TSMC suspends production of powerful GPU chip for Chinese tech firm

TSMC suspends production of powerful GPU chip for Chinese tech firm
Taiwan Semiconductor Manufacturing Company Ltd. is known throughout the planet as TSMC. The largest foundry in the world produces chips based on the designs presented to it by companies like Apple, Qualcomm, Nvidia, MediaTek, and more. In fact, Apple is TSMC's largest customer and accounts for approximately 25% of the company's revenue.

TSMC halts production of 7nm GPU chips for Chinese start-up company Biren Technology

TSMC currently produces powerful and energy-efficient chips such as the Apple A16 Bionic found inside the iPhone 14 Pro series, and the Qualcomm Snapdragon 8+ Gen 1 found in newer high-end Android phones including the Samsung Galaxy Z Fold 4, Galaxy Z Flip 4, and the Motorola Edge 30 Ultra. According to Bloomberg, TSMC has suspended production for Chinese start-up Biren Technology.

The reason for halting production for this company is that TSMC is following U.S. regulations that prevent it from making chips for the Chinese-based firm. Part of the reason for this is that Biren's products outperform Nvidia's A100 Graphics Processing Unit (GPU) silicon based on what the English language South China Morning Post calls "information in the public domain." The U.S. is trying to keep cutting-edge chips away from China.

This past September, the U.S. ordered that Nvidia stop shipping the A100 chip to China to "...address the risk that products may be used in, or diverted to, a 'military end use' or 'military end user' in China." The A100, according to Nvidia, is used to "power the world’s highest performing elastic data centers for AI, data analytics, and high-performance computing (HPC) applications."

The U.S. Commerce Department last month expressed a goal to "keep advanced technologies out of the wrong hands." China called it a "tech blockade." At the same time, commerce ministry spokesperson Shu Jieting said that "the U.S. continues to abuse export control measures to restrict exports of semiconductor-related items to China, which China firmly opposes."

Biren was trying to raise funds earlier this year at a valuation of $2.7 billion. The company designs its BR100 and BR104 processors to be competitive with GPUs designed by Nvidia and AMD that work with AI and Machine Learning models and algorithms.

TSMC itself isn't sure that Biren's chips are covered by U.S. regulations but has decided to halt production of them anyway. Biren, of course, says that its AI chips are not covered by U.S. export restrictions. A TSMC spokesperson made a limited statement noting that the foundry complies with all relevant rules. The U.S. Commerce Department's Bureau of Industry and Security (BIS) announced new semiconductor restrictions on October 7th.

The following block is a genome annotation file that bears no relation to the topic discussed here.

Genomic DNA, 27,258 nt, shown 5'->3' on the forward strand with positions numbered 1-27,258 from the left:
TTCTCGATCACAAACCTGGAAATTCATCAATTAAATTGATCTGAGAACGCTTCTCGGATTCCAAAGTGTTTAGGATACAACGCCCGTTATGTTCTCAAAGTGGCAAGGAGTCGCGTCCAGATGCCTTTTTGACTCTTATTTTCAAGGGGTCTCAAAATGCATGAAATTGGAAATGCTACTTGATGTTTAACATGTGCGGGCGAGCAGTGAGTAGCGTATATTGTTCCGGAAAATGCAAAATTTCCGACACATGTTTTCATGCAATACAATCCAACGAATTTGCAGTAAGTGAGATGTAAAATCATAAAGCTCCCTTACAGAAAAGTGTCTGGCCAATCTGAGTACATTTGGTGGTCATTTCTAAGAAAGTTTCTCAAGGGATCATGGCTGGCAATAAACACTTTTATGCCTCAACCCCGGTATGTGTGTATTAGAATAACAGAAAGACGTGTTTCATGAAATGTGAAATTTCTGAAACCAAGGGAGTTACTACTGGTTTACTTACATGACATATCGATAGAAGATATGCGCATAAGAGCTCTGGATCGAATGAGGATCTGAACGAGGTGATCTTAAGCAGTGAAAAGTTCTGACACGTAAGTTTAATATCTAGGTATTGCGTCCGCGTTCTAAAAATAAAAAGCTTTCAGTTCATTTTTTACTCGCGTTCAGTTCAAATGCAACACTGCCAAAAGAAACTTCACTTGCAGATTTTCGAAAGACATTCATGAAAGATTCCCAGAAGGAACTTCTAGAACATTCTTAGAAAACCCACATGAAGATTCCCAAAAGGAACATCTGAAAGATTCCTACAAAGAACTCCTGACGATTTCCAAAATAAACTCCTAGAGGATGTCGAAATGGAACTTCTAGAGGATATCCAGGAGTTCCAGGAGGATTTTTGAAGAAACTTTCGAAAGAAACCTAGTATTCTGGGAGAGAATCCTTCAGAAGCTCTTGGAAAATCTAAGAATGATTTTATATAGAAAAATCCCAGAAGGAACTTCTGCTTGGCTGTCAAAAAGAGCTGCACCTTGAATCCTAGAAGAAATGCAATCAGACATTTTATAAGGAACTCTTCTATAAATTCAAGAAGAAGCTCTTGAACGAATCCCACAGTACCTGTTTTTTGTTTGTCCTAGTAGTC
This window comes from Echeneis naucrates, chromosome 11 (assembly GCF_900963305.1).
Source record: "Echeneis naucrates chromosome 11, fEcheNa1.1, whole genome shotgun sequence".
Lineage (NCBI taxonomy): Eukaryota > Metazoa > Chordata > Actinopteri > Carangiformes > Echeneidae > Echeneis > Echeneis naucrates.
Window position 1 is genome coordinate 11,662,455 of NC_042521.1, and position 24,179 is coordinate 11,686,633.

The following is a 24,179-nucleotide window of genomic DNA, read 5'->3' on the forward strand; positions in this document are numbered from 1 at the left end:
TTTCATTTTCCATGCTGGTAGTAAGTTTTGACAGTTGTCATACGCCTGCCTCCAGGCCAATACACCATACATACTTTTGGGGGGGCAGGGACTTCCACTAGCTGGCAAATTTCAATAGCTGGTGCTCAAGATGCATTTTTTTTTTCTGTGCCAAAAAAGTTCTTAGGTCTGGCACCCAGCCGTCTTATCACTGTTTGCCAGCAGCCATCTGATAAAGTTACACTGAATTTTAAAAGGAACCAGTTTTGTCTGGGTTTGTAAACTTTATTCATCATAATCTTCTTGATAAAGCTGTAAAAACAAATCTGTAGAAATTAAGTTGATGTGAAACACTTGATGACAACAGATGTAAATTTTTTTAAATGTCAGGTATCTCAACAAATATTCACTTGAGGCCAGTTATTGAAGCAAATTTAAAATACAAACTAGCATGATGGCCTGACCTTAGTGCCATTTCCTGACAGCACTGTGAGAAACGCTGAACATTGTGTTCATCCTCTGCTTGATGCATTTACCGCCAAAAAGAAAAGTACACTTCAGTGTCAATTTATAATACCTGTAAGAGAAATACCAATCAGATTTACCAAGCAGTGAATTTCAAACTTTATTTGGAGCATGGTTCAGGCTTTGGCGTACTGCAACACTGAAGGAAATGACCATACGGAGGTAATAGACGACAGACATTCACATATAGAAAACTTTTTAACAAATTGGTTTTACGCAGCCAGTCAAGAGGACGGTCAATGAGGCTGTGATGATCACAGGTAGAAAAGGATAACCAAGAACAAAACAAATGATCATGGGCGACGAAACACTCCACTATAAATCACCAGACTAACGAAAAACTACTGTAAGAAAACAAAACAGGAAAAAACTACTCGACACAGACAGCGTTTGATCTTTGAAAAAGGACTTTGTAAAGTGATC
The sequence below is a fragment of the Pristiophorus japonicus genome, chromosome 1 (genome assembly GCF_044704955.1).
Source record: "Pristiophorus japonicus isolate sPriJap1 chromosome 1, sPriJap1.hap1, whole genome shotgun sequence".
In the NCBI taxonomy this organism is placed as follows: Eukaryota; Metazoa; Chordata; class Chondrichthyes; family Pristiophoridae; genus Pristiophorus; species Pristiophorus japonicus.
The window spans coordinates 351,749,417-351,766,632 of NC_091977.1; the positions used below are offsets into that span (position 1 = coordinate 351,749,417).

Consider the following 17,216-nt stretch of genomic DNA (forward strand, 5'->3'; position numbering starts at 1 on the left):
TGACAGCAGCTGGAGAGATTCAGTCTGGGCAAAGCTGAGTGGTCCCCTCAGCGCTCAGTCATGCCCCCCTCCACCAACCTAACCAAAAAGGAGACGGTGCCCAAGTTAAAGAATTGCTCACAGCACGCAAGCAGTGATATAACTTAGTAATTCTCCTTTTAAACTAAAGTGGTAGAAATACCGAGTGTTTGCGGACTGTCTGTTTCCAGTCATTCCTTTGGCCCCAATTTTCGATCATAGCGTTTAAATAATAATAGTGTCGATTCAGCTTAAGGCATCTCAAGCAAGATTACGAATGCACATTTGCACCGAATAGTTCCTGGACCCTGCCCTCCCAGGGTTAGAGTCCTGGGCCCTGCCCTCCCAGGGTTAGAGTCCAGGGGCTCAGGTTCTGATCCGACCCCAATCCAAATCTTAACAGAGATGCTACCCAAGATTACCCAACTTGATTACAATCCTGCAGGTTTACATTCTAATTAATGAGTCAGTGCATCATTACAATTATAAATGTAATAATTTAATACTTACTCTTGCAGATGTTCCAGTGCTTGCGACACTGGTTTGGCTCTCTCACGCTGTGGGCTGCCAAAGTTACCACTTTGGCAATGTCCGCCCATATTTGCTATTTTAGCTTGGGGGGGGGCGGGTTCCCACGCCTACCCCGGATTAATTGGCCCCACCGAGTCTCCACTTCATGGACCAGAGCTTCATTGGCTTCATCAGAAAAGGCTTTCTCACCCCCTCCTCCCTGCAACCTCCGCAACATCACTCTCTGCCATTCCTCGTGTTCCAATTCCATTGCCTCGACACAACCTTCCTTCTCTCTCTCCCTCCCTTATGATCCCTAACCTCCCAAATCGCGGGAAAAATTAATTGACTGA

Biren Technology's BR100 GPU is said to be 2.8 times faster than the NVIDIA A100 GPU

A spokesperson for the U.S. Commerce Department said, "While BIS cannot comment on company-specific actions, we expect all companies to comply with export controls. Since the release of the rule on October 7, BIS has been undertaking a vigorous outreach effort to educate those impacted by it to aid compliance efforts."

Recommended Stories
One of the Biren GPU chips that TSMC was going to produce for the company was the BR100 GPU which manufactured using TSMC's 7nm process node and features 77 billion transistors in each chipset. This particular component was said to be 2.8 times faster than Nvidia's A100.

Export rule changes have been used before to restrict the distribution of silicon to China. A restriction announced by the U.S. Commerce Department in 2020 prevents foundries using American technology to manufacture advanced chips from shipping these chips to Huawei. The latter is considered a national security risk by both major political parties and the restriction has forced Huawei to abandon its own Kirin 5G Application Processor (AP) chips. Its current flagship Mate 50 and Mate 50 Pro handsets are powered by the Snapdragon 8+ Gen 1. While this is Qualcomm's current top-of-the-line mobile AP chipset, the chip sold to Huawei is tweaked to prevent it from working with 5G networks.

Recommended Stories

Loading Comments...
FCC OKs Cingular\'s purchase of AT&T Wireless